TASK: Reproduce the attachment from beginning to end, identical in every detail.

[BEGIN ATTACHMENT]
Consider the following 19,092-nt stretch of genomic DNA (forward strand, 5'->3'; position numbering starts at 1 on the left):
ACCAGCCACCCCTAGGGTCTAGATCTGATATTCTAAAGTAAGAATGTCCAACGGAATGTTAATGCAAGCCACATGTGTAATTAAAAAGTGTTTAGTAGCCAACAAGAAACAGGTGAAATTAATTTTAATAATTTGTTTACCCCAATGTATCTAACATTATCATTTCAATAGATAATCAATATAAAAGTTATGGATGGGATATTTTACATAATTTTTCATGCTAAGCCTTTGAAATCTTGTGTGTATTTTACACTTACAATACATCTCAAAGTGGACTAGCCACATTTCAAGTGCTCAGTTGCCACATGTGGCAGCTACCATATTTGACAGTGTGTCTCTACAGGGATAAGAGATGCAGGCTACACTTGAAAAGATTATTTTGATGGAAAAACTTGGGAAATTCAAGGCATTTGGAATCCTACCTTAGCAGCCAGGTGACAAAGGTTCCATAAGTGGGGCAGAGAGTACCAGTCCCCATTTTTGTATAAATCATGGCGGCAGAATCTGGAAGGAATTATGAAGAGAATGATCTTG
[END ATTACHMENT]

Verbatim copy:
Consider the following 19,092-nt stretch of genomic DNA (forward strand, 5'->3'; position numbering starts at 1 on the left):
ACCAGCCACCCCTAGGGTCTAGATCTGATATTCTAAAGTAAGAATGTCCAACGGAATGTTAATGCAAGCCACATGTGTAATTAAAAAGTGTTTAGTAGCCAACAAGAAACAGGTGAAATTAATTTTAATAATTTGTTTACCCCAATGTATCTAACATTATCATTTCAATAGATAATCAATATAAAAGTTATGGATGGGATATTTTACATAATTTTTCATGCTAAGCCTTTGAAATCTTGTGTGTATTTTACACTTACAATACATCTCAAAGTGGACTAGCCACATTTCAAGTGCTCAGTTGCCACATGTGGCAGCTACCATATTTGACAGTGTGTCTCTACAGGGATAAGAGATGCAGGCTACACTTGAAAAGATTATTTTGATGGAAAAACTTGGGAAATTCAAGGCATTTGGAATCCTACCTTAGCAGCCAGGTGACAAAGGTTCCATAAGTGGGGCAGAGAGTACCAGTCCCCATTTTTGTATAAATCATGGCGGCAGAATCTGGAAGGAATTATGAAGAGAATGATCTTG